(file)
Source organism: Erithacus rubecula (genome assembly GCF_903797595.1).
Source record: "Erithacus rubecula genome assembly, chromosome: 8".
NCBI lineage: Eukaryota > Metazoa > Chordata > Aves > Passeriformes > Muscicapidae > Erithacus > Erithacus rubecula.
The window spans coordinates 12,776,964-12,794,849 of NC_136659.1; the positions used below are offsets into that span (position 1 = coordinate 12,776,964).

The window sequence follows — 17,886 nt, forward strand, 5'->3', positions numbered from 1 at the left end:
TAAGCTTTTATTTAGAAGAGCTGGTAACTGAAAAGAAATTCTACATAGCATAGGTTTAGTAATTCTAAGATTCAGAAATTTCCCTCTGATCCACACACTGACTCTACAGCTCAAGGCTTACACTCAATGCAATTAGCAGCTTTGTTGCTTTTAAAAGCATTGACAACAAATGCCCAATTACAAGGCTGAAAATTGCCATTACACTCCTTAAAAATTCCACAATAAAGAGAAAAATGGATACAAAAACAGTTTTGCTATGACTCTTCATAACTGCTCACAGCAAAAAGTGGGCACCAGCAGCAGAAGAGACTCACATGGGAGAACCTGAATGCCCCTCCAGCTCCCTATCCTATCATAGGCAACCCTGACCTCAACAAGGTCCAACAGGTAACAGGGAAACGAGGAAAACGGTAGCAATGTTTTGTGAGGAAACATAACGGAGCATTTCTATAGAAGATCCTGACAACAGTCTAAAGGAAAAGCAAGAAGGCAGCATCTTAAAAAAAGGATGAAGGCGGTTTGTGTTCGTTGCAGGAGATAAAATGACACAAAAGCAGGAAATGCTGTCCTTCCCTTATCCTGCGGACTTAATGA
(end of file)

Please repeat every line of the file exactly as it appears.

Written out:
Source organism: Erithacus rubecula (genome assembly GCF_903797595.1).
Source record: "Erithacus rubecula genome assembly, chromosome: 8".
NCBI lineage: Eukaryota > Metazoa > Chordata > Aves > Passeriformes > Muscicapidae > Erithacus > Erithacus rubecula.
The window spans coordinates 12,776,964-12,794,849 of NC_136659.1; the positions used below are offsets into that span (position 1 = coordinate 12,776,964).

The window sequence follows — 17,886 nt, forward strand, 5'->3', positions numbered from 1 at the left end:
TAAGCTTTTATTTAGAAGAGCTGGTAACTGAAAAGAAATTCTACATAGCATAGGTTTAGTAATTCTAAGATTCAGAAATTTCCCTCTGATCCACACACTGACTCTACAGCTCAAGGCTTACACTCAATGCAATTAGCAGCTTTGTTGCTTTTAAAAGCATTGACAACAAATGCCCAATTACAAGGCTGAAAATTGCCATTACACTCCTTAAAAATTCCACAATAAAGAGAAAAATGGATACAAAAACAGTTTTGCTATGACTCTTCATAACTGCTCACAGCAAAAAGTGGGCACCAGCAGCAGAAGAGACTCACATGGGAGAACCTGAATGCCCCTCCAGCTCCCTATCCTATCATAGGCAACCCTGACCTCAACAAGGTCCAACAGGTAACAGGGAAACGAGGAAAACGGTAGCAATGTTTTGTGAGGAAACATAACGGAGCATTTCTATAGAAGATCCTGACAACAGTCTAAAGGAAAAGCAAGAAGGCAGCATCTTAAAAAAAGGATGAAGGCGGTTTGTGTTCGTTGCAGGAGATAAAATGACACAAAAGCAGGAAATGCTGTCCTTCCCTTATCCTGCGGACTTAATGA